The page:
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Home Publications Blogs Beat the Press Should the Fact that Upstate New York is Economically Depressed be an Argument for Fracking?

Should the Fact that Upstate New York is Economically Depressed be an Argument for Fracking?

Tuesday, 10 January 2012 05:46

The NYT implies that it is when it tells readers that:

"Many of those involved [in the fracking debate] said it was unlikely that Governor Cuomo would turn his back on the gas industry and ban drilling in the rich Marcellus and Utica shale deposits covering much of the economically depressed southern and western reaches of the state."

If the industry creates relatively few jobs, most of which go to skilled workers from outside of the state, and then leaves the area permanently scarred, it is not clear that fracking is beneficial to economically depressed areas.

Comments (7)Add Comment
written by Kat, January 10, 2012 9:19
More on the jobs claims (and economic value) of the fracking industry: http://aede.osu.edu/sites/drup...s/Economic Value of Shale Dec 2011.pdf
written by Kat, January 10, 2012 9:23
Rents Will Double and Triple
written by JoblessInJersey, January 10, 2012 1:22
Because the gas workers come from other states, they need local housing. When people from out of town are willing to pay two and three times the rent, that creates a terrible problem for local residents.

The local employers won't pay much more, but the rent doubles and triples.

Many of the locals will end up worse off when fracking comes to down, and that's just economically. God knows what the real truth about the environmental effects will turn out to be.
it impacts different people at different times
written by Blissex, January 11, 2012 5:00
As to local residents, local property owners and businessmen will be overjoyed by even a small surge of new customers with deep pockets, those that are not property owners or businessmen will see their cost of living surge as someone noted in a previous comment. Some will find jobs in the service industry around the fracking industry.

This is of course is very good news for a politician, because property and business interests will help his re-election, and poor people often don't vote.

But the clincher is that the benefits to local property and business interests happen now, and the damage to the environment as well as other obvious negative effects all happen much later.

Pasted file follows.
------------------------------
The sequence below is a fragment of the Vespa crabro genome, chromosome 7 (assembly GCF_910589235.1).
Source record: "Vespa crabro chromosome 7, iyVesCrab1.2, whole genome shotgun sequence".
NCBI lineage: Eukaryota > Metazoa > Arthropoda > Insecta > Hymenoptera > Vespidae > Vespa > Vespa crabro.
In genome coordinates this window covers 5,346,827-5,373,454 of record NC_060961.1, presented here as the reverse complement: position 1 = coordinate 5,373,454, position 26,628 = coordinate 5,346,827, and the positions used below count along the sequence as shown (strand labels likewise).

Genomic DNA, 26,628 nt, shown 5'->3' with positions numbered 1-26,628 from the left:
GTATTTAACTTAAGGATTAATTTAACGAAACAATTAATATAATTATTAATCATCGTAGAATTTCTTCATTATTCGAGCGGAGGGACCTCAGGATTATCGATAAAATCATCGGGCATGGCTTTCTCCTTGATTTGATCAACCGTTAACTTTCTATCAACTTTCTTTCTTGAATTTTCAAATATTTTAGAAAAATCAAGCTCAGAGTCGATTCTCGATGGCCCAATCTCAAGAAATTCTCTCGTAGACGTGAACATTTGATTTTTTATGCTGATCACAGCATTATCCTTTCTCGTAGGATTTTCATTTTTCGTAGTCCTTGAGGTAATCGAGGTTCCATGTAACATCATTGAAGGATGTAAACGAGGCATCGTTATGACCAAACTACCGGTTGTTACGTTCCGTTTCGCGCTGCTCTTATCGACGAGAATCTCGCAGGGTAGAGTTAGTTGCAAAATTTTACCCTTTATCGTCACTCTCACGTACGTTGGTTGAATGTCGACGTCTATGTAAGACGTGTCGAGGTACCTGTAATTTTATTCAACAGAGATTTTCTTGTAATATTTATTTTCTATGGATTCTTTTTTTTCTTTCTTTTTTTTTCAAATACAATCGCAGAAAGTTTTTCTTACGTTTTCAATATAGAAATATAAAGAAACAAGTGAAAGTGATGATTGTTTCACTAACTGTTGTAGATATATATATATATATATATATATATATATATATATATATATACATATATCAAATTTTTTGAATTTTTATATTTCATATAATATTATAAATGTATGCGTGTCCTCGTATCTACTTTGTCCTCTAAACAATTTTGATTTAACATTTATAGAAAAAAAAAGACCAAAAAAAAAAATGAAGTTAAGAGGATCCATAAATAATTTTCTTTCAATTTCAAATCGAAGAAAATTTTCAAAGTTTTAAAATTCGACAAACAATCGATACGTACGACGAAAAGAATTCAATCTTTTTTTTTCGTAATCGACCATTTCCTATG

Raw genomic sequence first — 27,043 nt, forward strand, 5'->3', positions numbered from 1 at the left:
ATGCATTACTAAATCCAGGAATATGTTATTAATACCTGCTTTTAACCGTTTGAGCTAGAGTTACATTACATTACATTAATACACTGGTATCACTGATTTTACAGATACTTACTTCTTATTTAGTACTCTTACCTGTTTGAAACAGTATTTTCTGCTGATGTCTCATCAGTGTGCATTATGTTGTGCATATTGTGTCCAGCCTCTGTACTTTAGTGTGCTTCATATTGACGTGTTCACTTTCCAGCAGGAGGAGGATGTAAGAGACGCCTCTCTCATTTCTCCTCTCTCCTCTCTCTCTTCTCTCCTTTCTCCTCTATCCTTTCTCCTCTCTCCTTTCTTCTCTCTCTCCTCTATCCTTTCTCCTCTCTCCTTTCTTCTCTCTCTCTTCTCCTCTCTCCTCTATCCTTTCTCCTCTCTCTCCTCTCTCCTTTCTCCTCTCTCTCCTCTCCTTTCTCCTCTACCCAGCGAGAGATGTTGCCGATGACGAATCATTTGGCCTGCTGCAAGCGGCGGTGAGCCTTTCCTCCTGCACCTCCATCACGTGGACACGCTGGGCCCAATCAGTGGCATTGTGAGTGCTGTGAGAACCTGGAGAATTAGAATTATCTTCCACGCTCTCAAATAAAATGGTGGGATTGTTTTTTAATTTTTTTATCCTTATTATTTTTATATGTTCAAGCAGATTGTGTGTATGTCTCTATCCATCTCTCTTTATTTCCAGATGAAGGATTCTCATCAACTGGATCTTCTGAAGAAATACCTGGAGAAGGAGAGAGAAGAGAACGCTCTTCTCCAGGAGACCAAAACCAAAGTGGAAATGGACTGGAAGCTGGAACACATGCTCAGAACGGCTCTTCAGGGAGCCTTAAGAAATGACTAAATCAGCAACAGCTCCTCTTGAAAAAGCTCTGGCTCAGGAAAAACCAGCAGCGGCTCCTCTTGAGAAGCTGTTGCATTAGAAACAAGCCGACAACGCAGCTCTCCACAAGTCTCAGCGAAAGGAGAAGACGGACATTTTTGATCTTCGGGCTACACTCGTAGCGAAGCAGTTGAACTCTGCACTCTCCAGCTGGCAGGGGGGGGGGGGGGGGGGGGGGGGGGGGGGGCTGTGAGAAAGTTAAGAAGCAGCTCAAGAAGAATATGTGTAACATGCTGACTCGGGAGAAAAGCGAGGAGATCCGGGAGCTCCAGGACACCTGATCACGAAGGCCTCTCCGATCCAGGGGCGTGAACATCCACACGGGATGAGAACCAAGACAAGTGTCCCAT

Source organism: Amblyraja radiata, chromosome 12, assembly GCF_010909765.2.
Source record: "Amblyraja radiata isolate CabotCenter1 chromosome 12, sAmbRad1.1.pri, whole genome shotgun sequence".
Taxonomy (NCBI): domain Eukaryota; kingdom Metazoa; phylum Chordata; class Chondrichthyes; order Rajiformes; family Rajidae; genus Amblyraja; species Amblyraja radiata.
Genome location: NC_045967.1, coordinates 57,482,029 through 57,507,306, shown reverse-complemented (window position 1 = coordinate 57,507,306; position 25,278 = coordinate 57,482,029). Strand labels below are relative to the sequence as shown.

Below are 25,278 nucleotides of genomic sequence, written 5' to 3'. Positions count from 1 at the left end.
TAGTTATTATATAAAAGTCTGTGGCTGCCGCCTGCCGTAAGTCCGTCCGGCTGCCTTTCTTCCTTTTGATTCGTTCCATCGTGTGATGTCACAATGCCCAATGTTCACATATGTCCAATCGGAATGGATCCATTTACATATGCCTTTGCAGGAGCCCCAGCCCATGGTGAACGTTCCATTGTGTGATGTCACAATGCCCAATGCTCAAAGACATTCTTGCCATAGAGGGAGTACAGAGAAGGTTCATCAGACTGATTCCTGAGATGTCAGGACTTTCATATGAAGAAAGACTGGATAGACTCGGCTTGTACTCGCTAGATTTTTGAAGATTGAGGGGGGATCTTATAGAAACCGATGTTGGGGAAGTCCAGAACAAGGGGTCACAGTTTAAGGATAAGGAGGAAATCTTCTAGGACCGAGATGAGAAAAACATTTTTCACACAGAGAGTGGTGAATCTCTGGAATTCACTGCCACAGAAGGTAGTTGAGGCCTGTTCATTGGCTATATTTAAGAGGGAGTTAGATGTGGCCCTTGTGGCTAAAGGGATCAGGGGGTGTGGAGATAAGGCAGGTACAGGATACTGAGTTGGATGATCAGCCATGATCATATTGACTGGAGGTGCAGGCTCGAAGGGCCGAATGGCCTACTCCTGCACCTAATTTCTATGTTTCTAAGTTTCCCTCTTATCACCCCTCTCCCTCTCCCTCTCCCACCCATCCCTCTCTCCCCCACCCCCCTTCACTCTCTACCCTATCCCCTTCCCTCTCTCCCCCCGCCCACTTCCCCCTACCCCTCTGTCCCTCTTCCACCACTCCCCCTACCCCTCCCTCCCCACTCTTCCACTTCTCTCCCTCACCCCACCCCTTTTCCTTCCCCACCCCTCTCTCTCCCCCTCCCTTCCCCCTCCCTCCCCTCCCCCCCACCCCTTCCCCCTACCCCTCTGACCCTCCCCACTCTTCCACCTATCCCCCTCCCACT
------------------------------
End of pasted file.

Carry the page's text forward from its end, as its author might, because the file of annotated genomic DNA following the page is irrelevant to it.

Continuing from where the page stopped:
There is little that boosts a politician's fortunes as an extractive boom on their watch in their area...
written by kharris, January 11, 2012 7:58
It is fairly common for environmentally damaging activity to be concentrated in impoverished areas. The poor can be made to put up with things that the rest of us never would.
Vultures Love Fracking
written by beth, January 12, 2012 2:51
gods. Do we have to bar the heirs of the 19th century moguls from corporate socialism and gov't influence before ourcomprehension can be upgraded to Reality as we know it to be Now?

The Public bears sll of the costs (health, water, soil,and air quality)of all the damages while the reapers profit in the short term. Why do we keep repeating bad policies?

If the Public invested the equivalent of all those costs into the region, lending at low interest and making grants, wouldn't the long term effects likely be more sustainable and reflect the ingenuity and creativity of the people who live there for generations?
Timing is everything.
written by S. D. Jeffries, January 12, 2012 2:48
An enormous amount of fracking is going on in South Texas right now. If Perry's governorship is over before the fracking is done, he will be a hero. If the fracking ends before his term does, the ranchers and farmers in South Texas will have time to realistically evaluate the damage done to their property, their herds and their crops, and Perry will be lucky to get out of office alive.

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About Beat the Press

Dean Baker is co-director of the Center for Economic and Policy Research in Washington, D.C. He is the author of several books, his latest being The End of Loser Liberalism: Making Markets Progressive. Read more about Dean.